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Daily Inbox Zero: 9 Proven Steps to Eliminate Email Overload (Productive Habits Book 5) Kindle Edition
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The reason I bought this book was because my own inbox had a whopping 10,000 emails in it dating back several years, and 99% of them just sitting there never to be looked at again. Although it was always on my "to-do-list" as one of those things to "get around to someday when I have time", I procrastinated and the inbox built itself into an email T-Rex. Although I don't get as many emails as Steve does, averaging only 6-10 a day, over the course of a few years it can grow into an uncontrollable mess without a "habit" to clean it up.
As Steve points out in this book, you need to develop the habit of keeping the inbox clean on a daily basis. With all the social media subscriptions these days that automatically sign you up, it doesn't take long to accumulate an army of mass emails. Throughout the book he introduces several techniques and links to useful debits/software that can help you do this. One of my favourites is the "Unrollme" website for getting rid of unwanted subscriptions and the email browser [google chrome, opera] for quickening the email sorting time.
The book is well structured and highly organized to be of benefit to both the "social emailer" who gets as few as 2 emails a day, to the "busy entrepreneur" who may be overrun with hundreds a day. Whatever your scenario, this book can help you to gain control of the situation. My favourite section was the one at the end "I have 10,000 emails! What do I do?" As I checked my inbox it was well over that. Steve gives 10 useful tips for getting to ZERO.
For less than $3.00 this book is of great value and worth the investment, as well as serving as a useful resource to reflect back on when you get stuck again or, if you need to refer to the techniques for handling the steady influx of email.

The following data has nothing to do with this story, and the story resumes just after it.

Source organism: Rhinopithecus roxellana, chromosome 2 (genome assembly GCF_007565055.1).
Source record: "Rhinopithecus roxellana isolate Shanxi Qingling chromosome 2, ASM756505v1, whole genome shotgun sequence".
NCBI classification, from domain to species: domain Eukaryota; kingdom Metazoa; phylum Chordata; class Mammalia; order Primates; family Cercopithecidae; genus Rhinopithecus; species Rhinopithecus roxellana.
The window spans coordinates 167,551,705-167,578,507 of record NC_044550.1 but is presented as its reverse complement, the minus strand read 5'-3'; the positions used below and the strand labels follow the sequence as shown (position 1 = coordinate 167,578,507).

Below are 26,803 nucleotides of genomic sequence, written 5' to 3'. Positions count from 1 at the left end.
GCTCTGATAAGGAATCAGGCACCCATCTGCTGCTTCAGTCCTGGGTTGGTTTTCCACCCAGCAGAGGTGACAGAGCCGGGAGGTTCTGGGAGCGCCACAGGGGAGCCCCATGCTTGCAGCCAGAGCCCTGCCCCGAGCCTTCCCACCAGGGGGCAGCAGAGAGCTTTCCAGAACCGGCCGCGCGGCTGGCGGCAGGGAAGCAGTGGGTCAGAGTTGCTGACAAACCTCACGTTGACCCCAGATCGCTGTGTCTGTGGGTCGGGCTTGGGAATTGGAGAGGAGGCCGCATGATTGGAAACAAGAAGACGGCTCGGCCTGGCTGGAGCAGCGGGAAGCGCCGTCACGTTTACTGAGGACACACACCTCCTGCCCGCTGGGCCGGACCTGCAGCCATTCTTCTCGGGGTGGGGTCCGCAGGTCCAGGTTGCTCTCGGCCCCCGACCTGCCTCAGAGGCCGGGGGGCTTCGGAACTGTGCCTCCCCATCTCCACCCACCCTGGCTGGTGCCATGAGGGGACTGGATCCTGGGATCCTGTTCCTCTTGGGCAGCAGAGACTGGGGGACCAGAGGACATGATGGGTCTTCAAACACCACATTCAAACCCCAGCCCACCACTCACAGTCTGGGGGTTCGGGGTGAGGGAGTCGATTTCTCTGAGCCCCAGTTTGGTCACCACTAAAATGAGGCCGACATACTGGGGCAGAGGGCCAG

I've noted all the tips that apply to me and already I can see the difference.
The tips that I found most effective so far:
Check email no more than twice a day.
Switch off all email notifications.
Every email should be unopened or acted upon. No exceptions.
Use the four D's to deal with email.
I do wish I had read Scott's book earlier!
Why not five stars? I'm missing information on how to get all the action steps out of your mailbox. Some system, tips or blueprint to use for example evernote to streamline the process of getting your ToDo's onto a ToDo list.
The only other comment I can make is that those of us who are "Road Warriors" really NEED to have of email on our phones. We may have office or customer communications that are urgent. But I do agree that for most people, it can be like a ringing phone: urgent but not important. Not sure if it's still in print, but the book, "Tyranny of the Urgent" is worth reading.
Thames again for a great book. I'm going to put a couple of the techniques I was not already using into play tonight. If you suffer from email overload be sure you read this book.
His 9 Steps are broken down into more detailed - but immensely do-able - steps. One of them is to make emails short. In his words, "Short replies aren't rude." He points out to make emails actionable. Instead of an open-ended question, make it a question that needs a specific reply. He also reminds us that phone calls or Skype are still viable options.
His tone is that of a friend trying to give another friend a helping hand. Some of the suggestions can go a long way in decluttering other parts of your digital world. Just remember, the book won't do the work for you. YOU have to DO the steps to declutter your email.
It is far too easy to let your email inbox take over your life.
These simple to follow and implement tips will help you tame your inbox, improve productivity and free up useful time.
Using just one tip alone can save you a huge amount of time - turn off your email notifications. Check your email once or twice a day only.
The book contains 8 more equally effective strategies to give you back more of your valuable time, plus many other thoughts and ideas to increase your daily effectiveness..
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